Issue As the four-month long cricketing season is set to unfold, is the game turning into a driver of economy or the opiate of masses? Serish Nanisetti tries to get the pulse
I think he knows what Rome is. Rome is the mob.
Conjure magic for them and they'll be distracted. Take away their freedom and still they'll roar.
The beating heart of Rome is not the marble of the Senate, it's the sand of the coliseum.
(Ancient Roman statutes)
I s India turning into a modern-day Rome where cricket replaces the spectacle of gladiatorial contests, where TV channel discussions about cricketers looks like the street talk about Roman gladiators and where the dark reality of inflation and corruption is swept aside by the roar in the stadium? Is cricket dulling the pulse and throb of reality in India?
We are not even over the one-day matches in South Africa, that there is this all-pervasive buzz about the Cricket World Cup beginning on February 19. And the cricket season will not taper down in a month but continue till May 22 with the Indian Premier League fixtures.
Can India afford this massive obsession that wastes time and energy?
“Yes. Cricket is an outlet. It is a relaxant. What can we do about the corruption and inflation. Nothing, so at least let's watch this game and have fun. My father who gets angry watching news appears interested in things other than news for the schedule of games. He's already stuck a paper cutting on the door to keep track of the games,” says Ramshaw, who works in an engineering college.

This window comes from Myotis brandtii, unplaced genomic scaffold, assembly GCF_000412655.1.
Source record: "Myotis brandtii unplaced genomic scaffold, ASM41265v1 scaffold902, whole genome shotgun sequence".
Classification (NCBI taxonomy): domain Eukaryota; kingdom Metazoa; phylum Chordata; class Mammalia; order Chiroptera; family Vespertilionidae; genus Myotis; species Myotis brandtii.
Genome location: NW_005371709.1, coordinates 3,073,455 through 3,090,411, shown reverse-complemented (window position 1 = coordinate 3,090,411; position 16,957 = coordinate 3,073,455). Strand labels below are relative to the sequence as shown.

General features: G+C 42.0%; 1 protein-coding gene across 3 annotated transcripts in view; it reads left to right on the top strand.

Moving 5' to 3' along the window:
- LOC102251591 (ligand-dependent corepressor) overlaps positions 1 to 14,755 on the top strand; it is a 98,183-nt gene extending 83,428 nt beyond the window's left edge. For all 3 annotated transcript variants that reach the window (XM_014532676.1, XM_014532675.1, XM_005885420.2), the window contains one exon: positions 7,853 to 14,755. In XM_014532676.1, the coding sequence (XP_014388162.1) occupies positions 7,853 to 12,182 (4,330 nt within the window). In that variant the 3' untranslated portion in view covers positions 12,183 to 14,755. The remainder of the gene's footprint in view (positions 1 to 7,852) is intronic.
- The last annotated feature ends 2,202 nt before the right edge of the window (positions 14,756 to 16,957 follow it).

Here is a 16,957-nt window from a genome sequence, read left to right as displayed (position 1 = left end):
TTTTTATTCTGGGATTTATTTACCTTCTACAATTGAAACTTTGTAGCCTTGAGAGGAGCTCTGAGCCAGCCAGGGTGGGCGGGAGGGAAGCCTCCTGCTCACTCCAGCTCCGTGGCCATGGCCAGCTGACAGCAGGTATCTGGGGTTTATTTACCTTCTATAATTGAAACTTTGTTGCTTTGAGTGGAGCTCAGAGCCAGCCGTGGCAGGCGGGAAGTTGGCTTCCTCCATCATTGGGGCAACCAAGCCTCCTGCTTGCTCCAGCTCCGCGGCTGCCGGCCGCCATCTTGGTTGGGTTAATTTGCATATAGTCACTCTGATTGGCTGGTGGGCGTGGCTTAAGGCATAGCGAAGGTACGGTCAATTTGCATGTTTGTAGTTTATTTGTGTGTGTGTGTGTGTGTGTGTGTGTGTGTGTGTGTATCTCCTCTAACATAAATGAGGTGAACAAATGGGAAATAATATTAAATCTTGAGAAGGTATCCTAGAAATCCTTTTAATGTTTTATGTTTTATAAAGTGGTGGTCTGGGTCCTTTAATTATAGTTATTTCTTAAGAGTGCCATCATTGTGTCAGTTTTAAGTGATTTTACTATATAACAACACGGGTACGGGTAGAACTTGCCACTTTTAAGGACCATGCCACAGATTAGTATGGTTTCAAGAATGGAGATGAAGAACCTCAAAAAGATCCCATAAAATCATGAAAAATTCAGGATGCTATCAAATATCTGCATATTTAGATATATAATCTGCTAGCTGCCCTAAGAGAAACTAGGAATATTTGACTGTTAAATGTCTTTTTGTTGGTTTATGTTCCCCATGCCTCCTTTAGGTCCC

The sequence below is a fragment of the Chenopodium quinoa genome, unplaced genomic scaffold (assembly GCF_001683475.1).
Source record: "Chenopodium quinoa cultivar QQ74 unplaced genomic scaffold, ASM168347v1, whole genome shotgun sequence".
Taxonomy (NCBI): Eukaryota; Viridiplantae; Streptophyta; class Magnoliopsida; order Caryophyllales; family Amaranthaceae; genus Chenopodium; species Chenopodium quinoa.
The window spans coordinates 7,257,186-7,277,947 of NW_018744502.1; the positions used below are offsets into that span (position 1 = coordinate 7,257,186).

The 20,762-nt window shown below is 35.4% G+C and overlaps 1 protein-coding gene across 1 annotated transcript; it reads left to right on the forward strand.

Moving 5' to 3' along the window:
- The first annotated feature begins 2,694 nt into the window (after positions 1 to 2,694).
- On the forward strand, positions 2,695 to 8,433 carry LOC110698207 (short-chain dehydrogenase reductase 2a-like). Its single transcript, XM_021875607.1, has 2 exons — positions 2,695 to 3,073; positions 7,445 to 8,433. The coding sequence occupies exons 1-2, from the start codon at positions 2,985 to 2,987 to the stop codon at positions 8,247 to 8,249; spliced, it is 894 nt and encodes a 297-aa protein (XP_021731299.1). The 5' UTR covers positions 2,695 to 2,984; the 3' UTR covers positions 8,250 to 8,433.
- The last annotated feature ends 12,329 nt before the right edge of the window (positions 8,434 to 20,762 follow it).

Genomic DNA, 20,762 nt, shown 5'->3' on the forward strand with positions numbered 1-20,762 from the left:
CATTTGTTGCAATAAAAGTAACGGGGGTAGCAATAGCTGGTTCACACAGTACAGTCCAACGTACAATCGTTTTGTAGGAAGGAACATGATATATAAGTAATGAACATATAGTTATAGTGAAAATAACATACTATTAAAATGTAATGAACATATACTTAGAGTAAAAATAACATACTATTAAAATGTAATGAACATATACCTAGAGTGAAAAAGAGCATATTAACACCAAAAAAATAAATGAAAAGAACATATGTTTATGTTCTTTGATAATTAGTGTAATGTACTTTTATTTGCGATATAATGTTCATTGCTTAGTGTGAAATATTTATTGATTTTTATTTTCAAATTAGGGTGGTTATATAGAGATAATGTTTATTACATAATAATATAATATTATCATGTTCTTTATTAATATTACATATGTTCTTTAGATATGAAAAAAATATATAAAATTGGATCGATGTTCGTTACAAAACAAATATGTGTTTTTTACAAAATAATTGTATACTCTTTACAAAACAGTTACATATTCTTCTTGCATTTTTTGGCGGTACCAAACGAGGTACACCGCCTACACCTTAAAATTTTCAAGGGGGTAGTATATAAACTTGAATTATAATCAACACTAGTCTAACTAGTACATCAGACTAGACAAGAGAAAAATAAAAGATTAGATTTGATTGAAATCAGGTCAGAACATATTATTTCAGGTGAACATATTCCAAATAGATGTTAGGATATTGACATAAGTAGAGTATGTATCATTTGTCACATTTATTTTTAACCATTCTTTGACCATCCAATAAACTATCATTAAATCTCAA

“Do you think someone in India has the idea to plan this cricket schedule to distract people? No. But I see the game as a long-running movie. As long as you are watching a movie your mind is off things like the price of milk and water. People appear happier after a game of cricket,” says Ramulu, a paper vendor, as waits in queue to watch a Telugu movie.
“Why don't you see it the other way. Cricket and its many avatars have become drivers of growth and economy. If cricketers are making tonnes of money, it is coming from somewhere. All the advertisements that show the cricketers will make people reach for a soft drink or their wallet to buy and that will mean business for everyone,” says Y. Ramesh, who owns a software startup.
At the end of the gladiatorial conflict, the rowdy audience would either show a thumbs up or thumbs down.
Depending on which, the winning contestant would either let the loser go or drive the sword into the loser.
In cricket, the umpire just raises his finger to wild cheers and jeers. Then we are ready for the next match, the next ad and the next day.